HSVMA Statement Regarding Two Cats in New York
Testing Positive for SARS-CoV-2 (COVID-19)

The Centers for Disease Control and Prevention and the USDA announced this week the first confirmed cases of SARS-CoV-2 (the virus that causes COVID-19) infection in two pet cats from two areas in New York state. The cats had mild respiratory illness and are the first pets in the United States to test positive for SARS-CoV-2. The World Organisation for Animal Health (OIE) considers SARS-CoV-2 an emerging disease, and USDA must report confirmed U.S. animal infections to the OIE. Information about this virus and disease changes rapidly and there are still many questions that are unknown and cannot be adequately answered yet.

At this point, instances of companion animals being infected with the virus that causes COVID-19 are extremely rare worldwide. Experts with the CDC and the World Organisation for Animal Health suspect these are cases of human-to-animal transmission. According to the CDC, at this time there is no evidence that animals play a significant role in spreading the virus that causes COVID-19. Based on the limited information available to date, the risk of animals spreading COVID-19 to people is considered to be low.

Dr. Gail Hansen, DVM, MPH of the Humane Society Veterinary Medical Association says, “It is critically important that pet owners keep these few positive cat cases in perspective and not make rash decisions about their pets. At this time there is no reason to think that pets can spread COVID-19 to humans. It is likely that the pets were infected by people with COVID-19. We do know that our pets provide very important and positive roles in our lives.”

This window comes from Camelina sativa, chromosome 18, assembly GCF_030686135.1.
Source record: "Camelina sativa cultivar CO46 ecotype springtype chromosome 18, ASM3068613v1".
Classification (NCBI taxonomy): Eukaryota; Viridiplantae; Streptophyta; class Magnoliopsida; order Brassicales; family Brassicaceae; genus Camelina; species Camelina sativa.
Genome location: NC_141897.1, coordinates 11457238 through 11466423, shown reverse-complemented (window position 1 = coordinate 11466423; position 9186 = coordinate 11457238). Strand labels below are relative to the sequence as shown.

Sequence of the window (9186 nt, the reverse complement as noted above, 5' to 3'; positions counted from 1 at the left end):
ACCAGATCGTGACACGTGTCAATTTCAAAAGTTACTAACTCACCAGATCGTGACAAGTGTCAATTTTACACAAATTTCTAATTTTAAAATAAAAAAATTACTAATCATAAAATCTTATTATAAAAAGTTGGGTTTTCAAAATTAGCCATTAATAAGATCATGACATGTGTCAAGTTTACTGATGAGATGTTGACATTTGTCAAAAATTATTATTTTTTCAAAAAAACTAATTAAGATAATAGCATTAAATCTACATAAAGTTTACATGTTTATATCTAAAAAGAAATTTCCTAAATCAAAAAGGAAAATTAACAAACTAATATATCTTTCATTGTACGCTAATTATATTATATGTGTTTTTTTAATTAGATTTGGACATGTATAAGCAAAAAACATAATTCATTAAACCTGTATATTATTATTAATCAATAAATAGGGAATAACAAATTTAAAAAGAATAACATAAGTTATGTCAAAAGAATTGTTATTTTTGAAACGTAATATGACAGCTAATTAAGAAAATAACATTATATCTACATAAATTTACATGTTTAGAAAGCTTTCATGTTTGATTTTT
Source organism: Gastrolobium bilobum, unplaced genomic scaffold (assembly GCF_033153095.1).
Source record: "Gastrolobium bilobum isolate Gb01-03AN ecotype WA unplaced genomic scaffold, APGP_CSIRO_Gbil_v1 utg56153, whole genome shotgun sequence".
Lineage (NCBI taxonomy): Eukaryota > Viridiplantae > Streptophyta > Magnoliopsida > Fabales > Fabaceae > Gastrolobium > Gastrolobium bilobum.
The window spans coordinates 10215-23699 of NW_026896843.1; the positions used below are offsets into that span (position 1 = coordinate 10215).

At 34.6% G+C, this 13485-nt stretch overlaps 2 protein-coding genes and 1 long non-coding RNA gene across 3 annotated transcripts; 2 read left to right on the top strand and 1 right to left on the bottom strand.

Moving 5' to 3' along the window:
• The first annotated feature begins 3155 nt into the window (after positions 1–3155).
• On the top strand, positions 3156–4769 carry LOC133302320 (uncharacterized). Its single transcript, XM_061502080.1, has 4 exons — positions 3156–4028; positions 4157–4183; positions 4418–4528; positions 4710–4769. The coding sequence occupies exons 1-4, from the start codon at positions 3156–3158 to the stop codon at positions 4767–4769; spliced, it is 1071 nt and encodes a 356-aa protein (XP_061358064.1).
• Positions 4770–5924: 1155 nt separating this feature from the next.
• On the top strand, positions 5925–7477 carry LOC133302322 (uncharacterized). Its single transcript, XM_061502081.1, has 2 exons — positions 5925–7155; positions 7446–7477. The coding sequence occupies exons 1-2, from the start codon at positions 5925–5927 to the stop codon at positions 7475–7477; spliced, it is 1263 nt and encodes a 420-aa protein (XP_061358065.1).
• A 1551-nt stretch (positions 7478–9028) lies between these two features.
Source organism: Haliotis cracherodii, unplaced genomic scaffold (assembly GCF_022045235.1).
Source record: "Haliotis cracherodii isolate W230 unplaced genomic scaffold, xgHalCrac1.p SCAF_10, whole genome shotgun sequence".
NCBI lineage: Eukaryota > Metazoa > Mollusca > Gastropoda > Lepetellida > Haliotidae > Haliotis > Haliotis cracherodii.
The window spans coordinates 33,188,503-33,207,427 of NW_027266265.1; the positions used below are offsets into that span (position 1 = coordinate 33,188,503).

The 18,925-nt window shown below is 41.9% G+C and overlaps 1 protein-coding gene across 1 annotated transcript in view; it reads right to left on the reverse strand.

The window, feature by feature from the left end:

Routine testing of animals for COVID-19 is NOT recommended by the AVMACDCUSDAAmerican Association of Veterinary Laboratory Diagnosticians (AAVLD), or National Association of State Public Health Veterinarians (NASPHV). Veterinarians are requested to rule out more common causes of clinical signs in animals before considering testing for SARS-CoV-2 and contacting public or animal health officials. The situation is ever-changing, so the decision to test should be made collaboratively and coordinated with the attending veterinarian and local, state, or federal public and animal health officials. Read the full HSVMA statement on testing for COVID-19 here.

Until we learn more about how this virus affects animals, the CDC and the veterinary community recommend that you treat pets as you would other human family members to protect them from a potential infection.

  • Do not let pets interact with people or other animals outside the household.

  • Keep cats indoors when possible to prevent them from interacting with other animals or people.

  • Walk dogs on a leash, maintaining at least 6 feet (2 meters) from other people and animals.

  • Avoid dog parks or public places where a large number of people and dogs gather.

  • When possible, have another member of your household care for your animals while youa re sick.

  • If you must care for your pet or be around animals while you are sick, wear a cloth face covering and wash your hands before and after you interact with them.

  • Talk to your veterinarian if your pet gets sick or if you have any concerns about your pet’s health.

CDC Guidelines for Clinic Preparedness During COVID-19
The CDC has also issued new interim guidance for veterinary clinics during the COVID-19 response  to facilitate preparedness and to ensure practices are in a veterinary clinical setting to help people and animals stay safe and healthy. Read these guidelines here.